A Belittling Dream
Last night I dreamed of a little dog. Not mine. Someone else’s. They took offense when I called their dog little.
“Don’t call him little,” they said. “Just say he’s a dog.”
There was a lot of vehemence in their tone of voice. Why, I don’t know. There is nothing more I recall of the dream except a dog and me being called out for calling it little.
When I awoke I tried to figure out where the dream came from. As my psychology 1A professor from junior college taught, dreams are the brain’s way of dealing with things we weren’t finished dealing with before we went to sleep. What hadn’t I finished thinking about? Was there someone I had belittled during the day, perhaps on line or in person?
No one came to mind. Then I looked at it the other way around. Did I feel belittled yesterday? Bingo. I’d posted something on line and – just before I went to bed – I saw that one commenter had disagreed with my take on things. That part was fine. The way they expressed their disagreement wasn’t fine. It was sarcastic and dismissive, with a strong sense of self-superiority at having figured things out while suggesting I was too stupid to have considered their view. In a word, the way they presented their position was belittling.
The dream of the little dog was my brain’s way of continuing to deal with what I’d been thinking of just before falling asleep.
When Dr. Martin Luther King spoke of his dreams, he spoke of the little ones among us.
I have a dream that my four little children will one day live in a nation where they will not be judged by the color of their skin but by the content of their character. I have a dream today.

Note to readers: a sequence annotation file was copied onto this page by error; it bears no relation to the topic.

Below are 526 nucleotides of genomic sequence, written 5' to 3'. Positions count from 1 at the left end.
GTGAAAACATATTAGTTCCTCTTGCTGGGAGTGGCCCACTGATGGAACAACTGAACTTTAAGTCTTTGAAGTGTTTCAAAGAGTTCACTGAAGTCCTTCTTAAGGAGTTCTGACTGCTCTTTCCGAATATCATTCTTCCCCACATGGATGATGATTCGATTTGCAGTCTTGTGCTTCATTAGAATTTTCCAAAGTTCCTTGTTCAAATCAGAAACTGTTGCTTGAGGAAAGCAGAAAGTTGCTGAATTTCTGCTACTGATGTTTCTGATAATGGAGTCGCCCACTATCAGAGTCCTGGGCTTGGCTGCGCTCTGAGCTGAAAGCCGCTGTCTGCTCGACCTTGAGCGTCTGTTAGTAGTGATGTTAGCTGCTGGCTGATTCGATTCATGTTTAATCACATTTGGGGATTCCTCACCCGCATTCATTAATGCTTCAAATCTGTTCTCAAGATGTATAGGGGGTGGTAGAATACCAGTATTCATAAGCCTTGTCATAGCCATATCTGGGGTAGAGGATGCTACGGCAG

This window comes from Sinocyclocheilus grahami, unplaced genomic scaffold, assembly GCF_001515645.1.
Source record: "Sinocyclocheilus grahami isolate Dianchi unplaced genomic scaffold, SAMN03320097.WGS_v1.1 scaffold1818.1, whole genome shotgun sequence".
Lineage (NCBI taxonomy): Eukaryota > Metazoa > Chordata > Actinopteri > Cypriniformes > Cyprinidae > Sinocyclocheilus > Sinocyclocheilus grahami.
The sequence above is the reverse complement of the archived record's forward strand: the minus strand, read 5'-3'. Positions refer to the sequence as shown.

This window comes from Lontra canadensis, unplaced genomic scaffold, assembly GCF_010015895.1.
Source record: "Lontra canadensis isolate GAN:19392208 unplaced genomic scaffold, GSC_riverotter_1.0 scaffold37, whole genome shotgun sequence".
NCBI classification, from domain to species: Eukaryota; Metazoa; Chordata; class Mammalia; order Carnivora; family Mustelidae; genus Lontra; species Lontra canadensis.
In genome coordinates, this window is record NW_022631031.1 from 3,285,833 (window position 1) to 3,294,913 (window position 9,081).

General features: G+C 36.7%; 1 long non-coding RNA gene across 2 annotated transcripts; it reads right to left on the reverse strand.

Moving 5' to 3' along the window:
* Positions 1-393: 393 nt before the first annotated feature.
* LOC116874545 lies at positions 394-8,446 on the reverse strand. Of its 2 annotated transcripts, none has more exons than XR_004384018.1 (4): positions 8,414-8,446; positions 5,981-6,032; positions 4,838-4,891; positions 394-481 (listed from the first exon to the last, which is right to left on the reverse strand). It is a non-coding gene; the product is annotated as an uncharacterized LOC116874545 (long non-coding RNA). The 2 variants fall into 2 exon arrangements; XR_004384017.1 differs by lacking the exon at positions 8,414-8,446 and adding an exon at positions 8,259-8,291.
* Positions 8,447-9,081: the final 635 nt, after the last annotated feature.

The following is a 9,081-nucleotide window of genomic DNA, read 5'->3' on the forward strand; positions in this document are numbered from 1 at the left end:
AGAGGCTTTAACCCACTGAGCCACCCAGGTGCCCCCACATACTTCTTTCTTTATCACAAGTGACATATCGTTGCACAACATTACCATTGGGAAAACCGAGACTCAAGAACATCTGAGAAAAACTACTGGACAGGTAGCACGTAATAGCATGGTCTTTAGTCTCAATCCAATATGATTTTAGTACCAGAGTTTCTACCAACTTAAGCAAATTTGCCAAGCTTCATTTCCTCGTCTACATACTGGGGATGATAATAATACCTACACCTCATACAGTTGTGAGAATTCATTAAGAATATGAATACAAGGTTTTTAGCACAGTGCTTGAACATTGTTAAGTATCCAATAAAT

I have a dream that one day down in Alabama, with its vicious racists, with its governor having his lips dripping with the words of “interposition” and “nullification”, one day right there in Alabama little black boys and black girls will be able to join hands with little white boys and white girls as sisters and brothers. I have a dream today. (Martin Luther King, Jr., I Have a Dream, 8/23/63.)
King dreamed big, and in sharing his dream he encouraged others to do the same. Dreams that encourage goodness and right are dreams worth sharing, and it is worth encouraging those dreams and the dreamers who dream them as well.
Dreaming of righteousness and proclaiming goodness is a Godly act:
Your sons and daughters will prophesy, your old men will dream dreams. (Joel 2:28, Acts 2:17.)
- When you dream, are you encouraging or belittling?
- When you dream, do you hope for encouragement or belittling?
- When others share their dreams with you, do you encourage or belittle those dreams, those dreamers?
Dreams are matters of great substance. Encourage one another in dreams of goodness and righteousness.
Have a dream.